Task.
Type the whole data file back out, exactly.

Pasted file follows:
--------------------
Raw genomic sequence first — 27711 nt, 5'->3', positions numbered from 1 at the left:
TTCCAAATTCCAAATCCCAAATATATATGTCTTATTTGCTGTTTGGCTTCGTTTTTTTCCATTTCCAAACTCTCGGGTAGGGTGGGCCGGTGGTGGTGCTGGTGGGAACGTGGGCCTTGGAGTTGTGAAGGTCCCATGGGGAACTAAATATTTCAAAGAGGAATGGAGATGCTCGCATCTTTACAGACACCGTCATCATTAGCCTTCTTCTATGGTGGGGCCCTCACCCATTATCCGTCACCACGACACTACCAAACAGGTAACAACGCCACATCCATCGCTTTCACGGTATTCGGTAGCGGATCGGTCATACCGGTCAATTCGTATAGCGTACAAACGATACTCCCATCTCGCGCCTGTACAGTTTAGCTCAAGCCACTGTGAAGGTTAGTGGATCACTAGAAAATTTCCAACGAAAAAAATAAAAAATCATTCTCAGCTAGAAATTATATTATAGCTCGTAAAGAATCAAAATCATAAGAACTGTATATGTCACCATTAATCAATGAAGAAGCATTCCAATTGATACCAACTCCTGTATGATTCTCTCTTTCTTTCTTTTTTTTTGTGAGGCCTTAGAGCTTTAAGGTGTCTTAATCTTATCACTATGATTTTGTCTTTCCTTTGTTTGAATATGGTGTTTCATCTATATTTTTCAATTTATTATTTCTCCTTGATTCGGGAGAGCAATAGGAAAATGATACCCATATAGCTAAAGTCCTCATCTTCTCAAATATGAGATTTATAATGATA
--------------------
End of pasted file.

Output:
Raw genomic sequence first — 27711 nt, 5'->3', positions numbered from 1 at the left:
TTCCAAATTCCAAATCCCAAATATATATGTCTTATTTGCTGTTTGGCTTCGTTTTTTTCCATTTCCAAACTCTCGGGTAGGGTGGGCCGGTGGTGGTGCTGGTGGGAACGTGGGCCTTGGAGTTGTGAAGGTCCCATGGGGAACTAAATATTTCAAAGAGGAATGGAGATGCTCGCATCTTTACAGACACCGTCATCATTAGCCTTCTTCTATGGTGGGGCCCTCACCCATTATCCGTCACCACGACACTACCAAACAGGTAACAACGCCACATCCATCGCTTTCACGGTATTCGGTAGCGGATCGGTCATACCGGTCAATTCGTATAGCGTACAAACGATACTCCCATCTCGCGCCTGTACAGTTTAGCTCAAGCCACTGTGAAGGTTAGTGGATCACTAGAAAATTTCCAACGAAAAAAATAAAAAATCATTCTCAGCTAGAAATTATATTATAGCTCGTAAAGAATCAAAATCATAAGAACTGTATATGTCACCATTAATCAATGAAGAAGCATTCCAATTGATACCAACTCCTGTATGATTCTCTCTTTCTTTCTTTTTTTTTGTGAGGCCTTAGAGCTTTAAGGTGTCTTAATCTTATCACTATGATTTTGTCTTTCCTTTGTTTGAATATGGTGTTTCATCTATATTTTTCAATTTATTATTTCTCCTTGATTCGGGAGAGCAATAGGAAAATGATACCCATATAGCTAAAGTCCTCATCTTCTCAAATATGAGATTTATAATGATA